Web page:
Beyond the primary care capitation (discussed in previous blog), there is also a much more dynamic payment method for more sophisticated organizations – the traditional small group of primary care physicians can directly adapt due to the enhanced patient “touch” and care it requires. That form of compensation is generally referred to as either partial risk or global risk compensation. Under that structure, insurance companies contract with a sophisticated care management company.  From there, they effectively allocate credits to the management company for a percentage of the premium, based off the monthly payments received by the insurance company, all from a federal or state health insurance program such as Medicare and Medicaid. The insurance company takes a top off the management fee that includes marketing, network negotiations, pharmacy benefit managers, medical supervision, compliance, profit and other regulatory costs. Then it calculates the actual medical care provided, usually referred to as either a medical benefit ratio (MBR) or a medical loss ratio (MLR) allowance, as negotiated by contract. Basically, this means that the insurance company has transferred a portion of the direct medical care to an organization, much like I tried to do with the hospital in the example above.

In this model, the medical group has an ethical, as well as financial incentive, to keep the patient as healthy as possible, for as long as possible. In our opinion, this aligns with the quality of health and cost-benefit of the insurance company, the provider and the patient. In fact, I’ve felt so strongly about this model, that I have encouraged my parents and my friends, (those who that qualify for Medicare) to seriously consider the program, Medicare Advantage, versus traditional fee-for-service, Medicare – if they have concerns for both healthcare cost and medical coordination. Under Medicare Advantage, the actual cost to members is materially lower (sometimes near zero cost) than Medicare, who requires a 20% co-payment both including physician, outpatient and inpatient care.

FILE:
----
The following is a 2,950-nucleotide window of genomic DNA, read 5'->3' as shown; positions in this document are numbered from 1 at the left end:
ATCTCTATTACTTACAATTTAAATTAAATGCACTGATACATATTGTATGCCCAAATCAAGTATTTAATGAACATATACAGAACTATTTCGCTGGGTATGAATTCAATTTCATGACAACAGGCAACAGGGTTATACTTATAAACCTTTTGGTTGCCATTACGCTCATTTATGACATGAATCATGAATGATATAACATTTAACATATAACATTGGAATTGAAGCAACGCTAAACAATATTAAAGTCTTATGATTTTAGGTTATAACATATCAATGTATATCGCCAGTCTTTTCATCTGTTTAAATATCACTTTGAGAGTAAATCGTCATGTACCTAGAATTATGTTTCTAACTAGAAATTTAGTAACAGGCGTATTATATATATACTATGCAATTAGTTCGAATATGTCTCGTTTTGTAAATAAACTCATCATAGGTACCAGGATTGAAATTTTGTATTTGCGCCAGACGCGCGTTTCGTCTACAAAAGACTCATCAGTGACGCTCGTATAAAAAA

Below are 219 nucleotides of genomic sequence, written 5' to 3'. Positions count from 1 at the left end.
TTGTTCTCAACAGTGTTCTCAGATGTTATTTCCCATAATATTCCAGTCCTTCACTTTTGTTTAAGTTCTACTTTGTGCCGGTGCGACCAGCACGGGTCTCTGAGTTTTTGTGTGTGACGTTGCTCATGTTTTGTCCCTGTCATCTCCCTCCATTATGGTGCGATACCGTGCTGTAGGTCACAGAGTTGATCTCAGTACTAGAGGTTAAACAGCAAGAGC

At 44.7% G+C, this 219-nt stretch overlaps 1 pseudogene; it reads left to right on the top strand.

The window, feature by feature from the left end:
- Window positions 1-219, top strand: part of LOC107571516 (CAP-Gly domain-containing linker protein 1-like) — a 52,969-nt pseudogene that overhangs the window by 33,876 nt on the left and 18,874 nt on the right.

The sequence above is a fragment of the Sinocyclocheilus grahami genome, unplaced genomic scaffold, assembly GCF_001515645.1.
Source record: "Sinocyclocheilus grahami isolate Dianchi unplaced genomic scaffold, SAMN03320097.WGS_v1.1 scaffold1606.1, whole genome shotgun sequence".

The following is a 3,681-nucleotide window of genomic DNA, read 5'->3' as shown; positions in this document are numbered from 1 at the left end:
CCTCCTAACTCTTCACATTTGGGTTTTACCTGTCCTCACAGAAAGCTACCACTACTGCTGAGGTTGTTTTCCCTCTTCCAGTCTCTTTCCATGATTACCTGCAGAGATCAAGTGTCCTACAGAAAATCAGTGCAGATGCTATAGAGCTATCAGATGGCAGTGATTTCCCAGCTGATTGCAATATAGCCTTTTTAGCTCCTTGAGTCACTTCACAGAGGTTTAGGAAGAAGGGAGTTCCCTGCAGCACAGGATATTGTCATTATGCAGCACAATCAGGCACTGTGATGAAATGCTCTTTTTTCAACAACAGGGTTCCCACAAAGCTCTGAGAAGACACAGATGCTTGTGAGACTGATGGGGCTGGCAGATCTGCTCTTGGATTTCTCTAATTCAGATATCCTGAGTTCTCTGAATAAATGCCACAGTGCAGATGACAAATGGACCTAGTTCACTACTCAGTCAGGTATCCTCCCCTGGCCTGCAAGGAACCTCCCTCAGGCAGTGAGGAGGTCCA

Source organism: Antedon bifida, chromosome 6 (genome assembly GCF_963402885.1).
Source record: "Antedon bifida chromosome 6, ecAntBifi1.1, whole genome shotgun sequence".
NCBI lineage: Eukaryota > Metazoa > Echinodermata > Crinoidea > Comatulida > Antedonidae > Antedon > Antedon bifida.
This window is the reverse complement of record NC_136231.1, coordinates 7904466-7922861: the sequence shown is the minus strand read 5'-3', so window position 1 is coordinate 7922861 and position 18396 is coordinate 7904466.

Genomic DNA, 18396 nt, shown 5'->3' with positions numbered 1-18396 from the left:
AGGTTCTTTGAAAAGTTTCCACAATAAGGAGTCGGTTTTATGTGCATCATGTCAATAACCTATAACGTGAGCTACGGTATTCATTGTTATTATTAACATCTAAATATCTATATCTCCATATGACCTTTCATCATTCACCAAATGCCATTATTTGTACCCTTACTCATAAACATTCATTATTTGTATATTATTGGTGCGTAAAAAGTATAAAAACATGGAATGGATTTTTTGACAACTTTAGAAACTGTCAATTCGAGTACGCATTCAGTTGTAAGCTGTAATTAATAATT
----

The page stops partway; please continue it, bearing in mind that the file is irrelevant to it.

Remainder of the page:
We believe that one of the long-lasting effects of COVID-19 will be the acceleration of managed care in both Medicare and Medicaid. Today, the Medicare Advantage penetration rate is about one third of all Medicare beneficiaries. Expect that number to be closer to 50% in the next few years and probably 90% by the end of the decade. If we are right, it will require a material transformation in how both primary care physicians and specialists interact with the growing number of Medicare beneficiaries over the next decade.

-Noel J. Guillama, President

As we have been doing in this series, we share a small collection of RECENT headlines that go beyond the articles we have shared in previous blogs:

COVID-19 reshapes healthcare utilization

COVID-19 may end up boosting value-based payment

NHS examines new deal with private hospitals to clear waiting lists – Extension to the arrangement to access facilities during pandemic could have far-reaching effect on health sector




[2] They had the capacity so that was NOT the issue